References to King Arthur in Popular Culture and Film

The legend of King Arthur and his knights is one of the best known stories in Western culture. Regardless of the actual historicity of Arthur, the various stories associated with the figure have become a touch stone of lost causes and golden ages cut short.

The first full account of Arthur’s life was written by Geoffrey of Monmouth in his semi-historical “History of the Kings of Britain” was finished in 1138. The French and English minstrels and poets of the later 12th Century added many of the more familiar elements of the Arthurian milieu, such as characters of Lancelot, Percival and Galahad and stories such as the Quest for the Holy Grail and Green Knight.

There are literally hundreds of references to various elements of the story in popular culture, it would beimpossible to list them all in this space.

In recent books:

“The Once and Future King” series by T. H. White which include “The Sword and the Stone” published in 1938.

“The Acts of King Arthur and His Noble Knights” by John Steinbeck is a retelling of the Arthur story. Published in 1972.

Marion Zimmer Bradley’s “The Mists of Avalon” published in 1982 tells the Arthur legend from a feminist point of view with Morgan le Fay becoming the heroine of the tale.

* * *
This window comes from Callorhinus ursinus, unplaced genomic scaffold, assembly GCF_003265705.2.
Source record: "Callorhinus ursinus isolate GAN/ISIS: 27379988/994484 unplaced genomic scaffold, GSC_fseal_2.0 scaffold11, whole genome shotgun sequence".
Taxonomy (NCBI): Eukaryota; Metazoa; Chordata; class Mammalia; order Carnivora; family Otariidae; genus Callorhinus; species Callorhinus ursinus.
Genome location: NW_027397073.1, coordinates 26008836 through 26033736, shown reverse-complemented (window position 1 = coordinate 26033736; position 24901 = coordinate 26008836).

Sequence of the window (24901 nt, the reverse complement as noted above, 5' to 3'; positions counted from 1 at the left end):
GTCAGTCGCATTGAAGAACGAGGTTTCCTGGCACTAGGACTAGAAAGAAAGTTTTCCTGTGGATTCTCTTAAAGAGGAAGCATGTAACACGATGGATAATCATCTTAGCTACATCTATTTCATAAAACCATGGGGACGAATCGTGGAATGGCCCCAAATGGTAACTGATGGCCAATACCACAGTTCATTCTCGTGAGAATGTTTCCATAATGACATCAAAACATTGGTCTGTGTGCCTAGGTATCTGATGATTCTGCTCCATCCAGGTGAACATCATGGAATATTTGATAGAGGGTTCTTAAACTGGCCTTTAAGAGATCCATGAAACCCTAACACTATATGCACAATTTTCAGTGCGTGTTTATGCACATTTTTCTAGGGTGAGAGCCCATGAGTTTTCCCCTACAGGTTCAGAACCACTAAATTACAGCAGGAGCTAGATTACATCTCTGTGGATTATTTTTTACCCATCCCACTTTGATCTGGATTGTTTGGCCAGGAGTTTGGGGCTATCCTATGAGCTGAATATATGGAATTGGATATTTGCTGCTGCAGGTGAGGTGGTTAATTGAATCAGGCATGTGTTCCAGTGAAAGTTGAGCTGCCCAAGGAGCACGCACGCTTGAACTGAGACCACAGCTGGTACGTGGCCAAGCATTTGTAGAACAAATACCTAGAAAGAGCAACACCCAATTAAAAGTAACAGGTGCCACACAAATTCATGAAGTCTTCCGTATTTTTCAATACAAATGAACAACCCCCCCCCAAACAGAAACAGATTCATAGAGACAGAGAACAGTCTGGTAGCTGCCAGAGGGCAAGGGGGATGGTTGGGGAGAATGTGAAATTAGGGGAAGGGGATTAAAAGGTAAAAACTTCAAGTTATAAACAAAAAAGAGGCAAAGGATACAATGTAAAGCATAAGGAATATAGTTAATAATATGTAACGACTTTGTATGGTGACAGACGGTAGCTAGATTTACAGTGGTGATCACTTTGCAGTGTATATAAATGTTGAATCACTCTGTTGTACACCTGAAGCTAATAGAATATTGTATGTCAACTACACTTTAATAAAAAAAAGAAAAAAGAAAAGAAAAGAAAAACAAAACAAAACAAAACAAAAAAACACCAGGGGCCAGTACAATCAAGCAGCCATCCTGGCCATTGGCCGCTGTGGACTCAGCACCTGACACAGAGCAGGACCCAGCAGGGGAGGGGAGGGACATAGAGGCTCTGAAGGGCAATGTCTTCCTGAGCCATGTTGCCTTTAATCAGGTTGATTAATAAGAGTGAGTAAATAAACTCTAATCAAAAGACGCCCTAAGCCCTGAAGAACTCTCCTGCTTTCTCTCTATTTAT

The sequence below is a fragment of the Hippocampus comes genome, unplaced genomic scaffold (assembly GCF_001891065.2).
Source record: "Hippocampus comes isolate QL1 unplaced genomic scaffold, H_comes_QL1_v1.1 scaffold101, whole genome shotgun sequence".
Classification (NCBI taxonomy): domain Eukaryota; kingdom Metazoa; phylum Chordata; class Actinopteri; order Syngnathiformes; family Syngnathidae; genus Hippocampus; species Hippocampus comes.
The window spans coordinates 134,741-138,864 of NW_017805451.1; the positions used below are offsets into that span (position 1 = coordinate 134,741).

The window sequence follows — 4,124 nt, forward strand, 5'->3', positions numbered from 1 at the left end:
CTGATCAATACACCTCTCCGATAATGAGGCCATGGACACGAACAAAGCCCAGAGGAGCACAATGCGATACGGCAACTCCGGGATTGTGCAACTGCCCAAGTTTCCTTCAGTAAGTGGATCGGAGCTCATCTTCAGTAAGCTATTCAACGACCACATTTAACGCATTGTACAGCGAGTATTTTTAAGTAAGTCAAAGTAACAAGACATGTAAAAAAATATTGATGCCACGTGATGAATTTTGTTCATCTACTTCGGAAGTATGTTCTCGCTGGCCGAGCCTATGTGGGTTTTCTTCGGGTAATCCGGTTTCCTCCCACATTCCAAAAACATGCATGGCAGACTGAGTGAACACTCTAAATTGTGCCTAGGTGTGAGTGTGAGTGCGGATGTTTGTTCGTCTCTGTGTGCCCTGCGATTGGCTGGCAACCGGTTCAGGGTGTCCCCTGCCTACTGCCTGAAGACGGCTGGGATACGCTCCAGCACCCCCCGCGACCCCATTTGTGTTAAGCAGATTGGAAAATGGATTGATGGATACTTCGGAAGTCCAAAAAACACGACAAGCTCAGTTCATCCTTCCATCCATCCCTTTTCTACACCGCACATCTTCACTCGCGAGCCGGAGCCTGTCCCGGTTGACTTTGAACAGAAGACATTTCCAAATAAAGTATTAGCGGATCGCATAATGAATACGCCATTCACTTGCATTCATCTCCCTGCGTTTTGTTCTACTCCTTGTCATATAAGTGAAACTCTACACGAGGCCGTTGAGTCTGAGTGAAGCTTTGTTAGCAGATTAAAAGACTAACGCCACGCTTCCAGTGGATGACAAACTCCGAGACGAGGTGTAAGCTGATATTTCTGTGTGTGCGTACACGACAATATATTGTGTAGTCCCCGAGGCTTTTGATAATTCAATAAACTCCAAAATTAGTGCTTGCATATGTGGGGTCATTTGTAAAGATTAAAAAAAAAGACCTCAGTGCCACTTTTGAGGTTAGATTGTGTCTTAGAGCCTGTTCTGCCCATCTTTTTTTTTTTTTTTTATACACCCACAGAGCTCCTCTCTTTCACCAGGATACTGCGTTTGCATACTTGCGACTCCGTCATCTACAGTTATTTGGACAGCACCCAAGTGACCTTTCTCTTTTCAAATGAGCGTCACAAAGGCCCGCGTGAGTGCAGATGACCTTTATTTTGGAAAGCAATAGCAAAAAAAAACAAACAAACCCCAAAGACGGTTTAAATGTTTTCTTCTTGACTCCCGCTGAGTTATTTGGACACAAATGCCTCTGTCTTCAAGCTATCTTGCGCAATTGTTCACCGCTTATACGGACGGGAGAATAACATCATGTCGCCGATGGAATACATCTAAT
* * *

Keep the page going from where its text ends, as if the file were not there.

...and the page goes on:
“The Warlord Chronicles” written by Bernard Cornwell is a trilogy of books that mixes historical fiction with the legendary elements.

Helen Hollick’s “The Pendragon’s Banner Trilogy” published between 2007 and 2009, retells the story but jettisons all the mythic elements for a straight historical fiction telling.

In Movies:

The 1953 film “Knights of the Round Table” stars Robert Taylor as Lancelot, Ava Gardner as Guinevere and Mel Ferrer as Arthur.

1981’s “Excalibur” directed by John Boorman is arguably the best of the serious Arthur films; it is dark, brooding and lyrical.

The same cannot be said for 1995’s “First Knight” starring Richard Gere and Sean Connery, which received at best a mixed reaction.

“King Arthur” released in 2004 had no magical or mythical elements, instead was a telling of one of the theorized sources of the Arthur legend; a Roman commander named Artorius that stays behind when the Roman Legions leave Britain in the 500s AD.

“The Last Legion” also tells the same basic story of “King Arthur” with a Roman commander fleeing to Britain with the last Roman Emperor and establishing a Romano-British dynasty.

Of course “Monty Python and the Holy Grail” is a comic retelling of the legend featuring the British comedy troop “Monty Python’s Flying Circus.”

Others of note:

“Camelot 3000” is a graphic novel where the Knights of the Round Table are reincarnated to battle an alien invasion of Earth.


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